Mattingly's current Dodgers team should be better than that because they have much better pitching, with Zack Greinke, Clayton Kershaw, Hyun-Jin Ryu, Josh Beckett, etc., etc. They also have one of the best young players in the sport in the ever-improving Yasiel Puig.

But they don't fit.

To continue reading this article you must be an Insider

Yasiel PuigAP Photo/Julie JacobsonEarly results have shown that Yasiel Puig (right) has turned into a better teammate, player in 2014.
LOS ANGELES -- Matt Kemp's mood is measured here daily, like the smog index, and Hanley Ramirez's future is unclear, whether he'll be a shortstop, or even a Dodger. The team's defense is a roll of the dice day to day, and so is the bullpen.

It says something about how far Yasiel Puig has come in his development that as June begins, he has become the model of stability within this organization. Every day, he arrives and asks questions, and every day, he seems to get better and better, steadily eroding the mountain of mistakes that he used to make.

"If you see him play every day," said Dodgers general manager Ned Colletti, "he's gone up a notch. We needed him to be a little more refined, to make an adjustment."

He's done that. Which is what all the other Dodgers wanted from him: to stop making the same mistakes over and over and over.

Oh sure, it's very possible that when you watch the Dodgers play the Pittsburgh Pirates on "Sunday Night Baseball" (8 ET on ESPN and WatchESPN), Puig could make a baserunning mistake, and yes, he could overthrow a cut-off man. But it is apparent to the other players on the team that Puig, who moved at hyperdrive speed in everything when he arrived, is slowing the game down.

Puig's plate discipline has improved dramatically, as shown by the numbers from FanGraphs. The percentage of pitches outside the strike zone at which he has swung has plummeted from 38.9 percent in 2013 to 27.8 percent this season. The percentage of pitches inside the zone at which he has swung has dropped from 79.6 percent to 71.2 percent, which speaks to his selectivity. Overall, he has swung at 45.4 percent of pitches, after swinging at 54.4 percent last year.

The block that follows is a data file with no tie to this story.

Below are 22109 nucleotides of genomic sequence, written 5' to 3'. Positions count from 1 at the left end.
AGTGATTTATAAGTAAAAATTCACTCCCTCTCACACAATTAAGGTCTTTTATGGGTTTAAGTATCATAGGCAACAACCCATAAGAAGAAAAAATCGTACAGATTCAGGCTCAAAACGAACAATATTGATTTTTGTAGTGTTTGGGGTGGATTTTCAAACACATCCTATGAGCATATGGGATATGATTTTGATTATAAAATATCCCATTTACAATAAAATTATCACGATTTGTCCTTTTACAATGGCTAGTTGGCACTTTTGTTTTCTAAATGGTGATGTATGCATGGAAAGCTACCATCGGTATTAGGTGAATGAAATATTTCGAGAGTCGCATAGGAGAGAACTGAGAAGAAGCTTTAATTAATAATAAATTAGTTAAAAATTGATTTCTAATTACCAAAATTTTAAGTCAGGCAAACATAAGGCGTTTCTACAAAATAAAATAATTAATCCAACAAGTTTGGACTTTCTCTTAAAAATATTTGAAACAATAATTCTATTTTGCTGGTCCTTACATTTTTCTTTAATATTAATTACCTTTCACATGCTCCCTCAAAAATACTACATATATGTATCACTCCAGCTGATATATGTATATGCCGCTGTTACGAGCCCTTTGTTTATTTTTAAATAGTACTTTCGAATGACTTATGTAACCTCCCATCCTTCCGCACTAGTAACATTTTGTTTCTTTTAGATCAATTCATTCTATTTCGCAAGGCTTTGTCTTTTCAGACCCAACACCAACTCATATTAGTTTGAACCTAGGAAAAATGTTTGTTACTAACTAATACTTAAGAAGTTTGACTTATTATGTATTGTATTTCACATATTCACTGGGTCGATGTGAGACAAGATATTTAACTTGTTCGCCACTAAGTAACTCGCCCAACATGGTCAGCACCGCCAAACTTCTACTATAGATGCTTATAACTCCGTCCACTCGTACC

Last season, Puig racked up 97 strikeouts and 36 walks. This year, that ratio has changed significantly: He's got 43 strikeouts and 26 walks, and he's on track to accumulate 74 walks this season, which is pretty remarkable for such an aggressive player in his first full season. He's hitting .340, and is on track for 80 extra-base hits.

The other Dodgers say he is much more open to suggestions, to constructive criticism, than he was when he first arrived.

To continue reading this article you must be an Insider

DodgersStephen Dunn/Getty ImagesHanley Ramirez and Yasiel Puig serve as spark plugs for the Los Angeles Dodgers.
LOS ANGELES -- Hanley Ramirez attends the meetings that the Dodgers hold for the hitters at the outset of every series to go over scouting reports, but he does this to be respectful and polite of the process and not because he actually gleans information. He does not study video, either.

“None,” he said Saturday as he waited his turn in batting practice.

He does not care to know the identity of the opponent's starting pitcher, Ramirez said, until he is preparing for his first at-bat -- and even then, as he watches the pitcher throw to the first batters of the game, what Ramirez only wants to know is how hard the pitcher is throwing, and how much his fastball moves.

To continue reading this article you must be an Insider

Clayton Kershaw's uncertain timeline 

March, 31, 2014
Mar 31
6:49
AM ET
Clayton KershawAP Photo/Gregory BullClayton Kershaw is maintaining a pitching routine, but he may not be starting for a while.
SAN DIEGO -- Clayton Kershaw wants to maintain the five-day regimen that has defined his professional life, and Sunday was the day he was supposed to take the mound, stare toward home plate and cut up the strike zone with his slider and curveball and fastball.

But he can’t really throw the way he needs to, can’t really cut loose, because of a problem with the teres major muscle in his back. So Kershaw -- who was placed on the disabled list Saturday -- decided to simulate the physical exertion required in a start. Early in the afternoon, he ran sprints across left field in Petco Park, one after another, 25 in all; he held a stopwatch, to aid in the timing of his work.